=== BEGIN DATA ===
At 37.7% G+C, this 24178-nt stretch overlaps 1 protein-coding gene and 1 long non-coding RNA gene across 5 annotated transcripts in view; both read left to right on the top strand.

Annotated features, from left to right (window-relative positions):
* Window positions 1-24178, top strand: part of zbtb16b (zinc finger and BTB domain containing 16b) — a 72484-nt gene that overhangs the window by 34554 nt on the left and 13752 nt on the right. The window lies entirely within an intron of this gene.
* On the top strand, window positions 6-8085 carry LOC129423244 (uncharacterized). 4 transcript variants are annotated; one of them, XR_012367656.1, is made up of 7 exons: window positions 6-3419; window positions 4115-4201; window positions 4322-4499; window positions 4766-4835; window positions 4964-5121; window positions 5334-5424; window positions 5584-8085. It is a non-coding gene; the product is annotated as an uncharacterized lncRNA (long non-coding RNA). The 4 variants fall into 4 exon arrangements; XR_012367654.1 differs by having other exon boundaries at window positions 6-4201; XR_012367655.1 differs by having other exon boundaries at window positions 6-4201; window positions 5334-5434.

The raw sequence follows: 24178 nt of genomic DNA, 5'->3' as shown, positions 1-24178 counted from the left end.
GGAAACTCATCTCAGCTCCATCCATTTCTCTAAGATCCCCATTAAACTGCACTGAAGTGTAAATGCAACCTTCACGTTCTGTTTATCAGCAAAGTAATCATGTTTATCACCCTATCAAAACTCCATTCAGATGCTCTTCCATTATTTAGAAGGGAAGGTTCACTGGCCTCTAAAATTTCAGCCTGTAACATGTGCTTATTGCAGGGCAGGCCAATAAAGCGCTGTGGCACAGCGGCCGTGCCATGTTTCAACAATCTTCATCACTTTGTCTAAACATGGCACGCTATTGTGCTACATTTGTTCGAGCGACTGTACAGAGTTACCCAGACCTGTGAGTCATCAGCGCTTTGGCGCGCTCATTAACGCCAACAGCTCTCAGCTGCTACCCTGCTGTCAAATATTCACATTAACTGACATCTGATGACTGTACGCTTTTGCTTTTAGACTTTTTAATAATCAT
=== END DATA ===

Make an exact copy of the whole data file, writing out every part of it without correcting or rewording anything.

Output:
At 37.7% G+C, this 24178-nt stretch overlaps 1 protein-coding gene and 1 long non-coding RNA gene across 5 annotated transcripts in view; both read left to right on the top strand.

Annotated features, from left to right (window-relative positions):
* Window positions 1-24178, top strand: part of zbtb16b (zinc finger and BTB domain containing 16b) — a 72484-nt gene that overhangs the window by 34554 nt on the left and 13752 nt on the right. The window lies entirely within an intron of this gene.
* On the top strand, window positions 6-8085 carry LOC129423244 (uncharacterized). 4 transcript variants are annotated; one of them, XR_012367656.1, is made up of 7 exons: window positions 6-3419; window positions 4115-4201; window positions 4322-4499; window positions 4766-4835; window positions 4964-5121; window positions 5334-5424; window positions 5584-8085. It is a non-coding gene; the product is annotated as an uncharacterized lncRNA (long non-coding RNA). The 4 variants fall into 4 exon arrangements; XR_012367654.1 differs by having other exon boundaries at window positions 6-4201; XR_012367655.1 differs by having other exon boundaries at window positions 6-4201; window positions 5334-5434.

The raw sequence follows: 24178 nt of genomic DNA, 5'->3' as shown, positions 1-24178 counted from the left end.
GGAAACTCATCTCAGCTCCATCCATTTCTCTAAGATCCCCATTAAACTGCACTGAAGTGTAAATGCAACCTTCACGTTCTGTTTATCAGCAAAGTAATCATGTTTATCACCCTATCAAAACTCCATTCAGATGCTCTTCCATTATTTAGAAGGGAAGGTTCACTGGCCTCTAAAATTTCAGCCTGTAACATGTGCTTATTGCAGGGCAGGCCAATAAAGCGCTGTGGCACAGCGGCCGTGCCATGTTTCAACAATCTTCATCACTTTGTCTAAACATGGCACGCTATTGTGCTACATTTGTTCGAGCGACTGTACAGAGTTACCCAGACCTGTGAGTCATCAGCGCTTTGGCGCGCTCATTAACGCCAACAGCTCTCAGCTGCTACCCTGCTGTCAAATATTCACATTAACTGACATCTGATGACTGTACGCTTTTGCTTTTAGACTTTTTAATAATCAT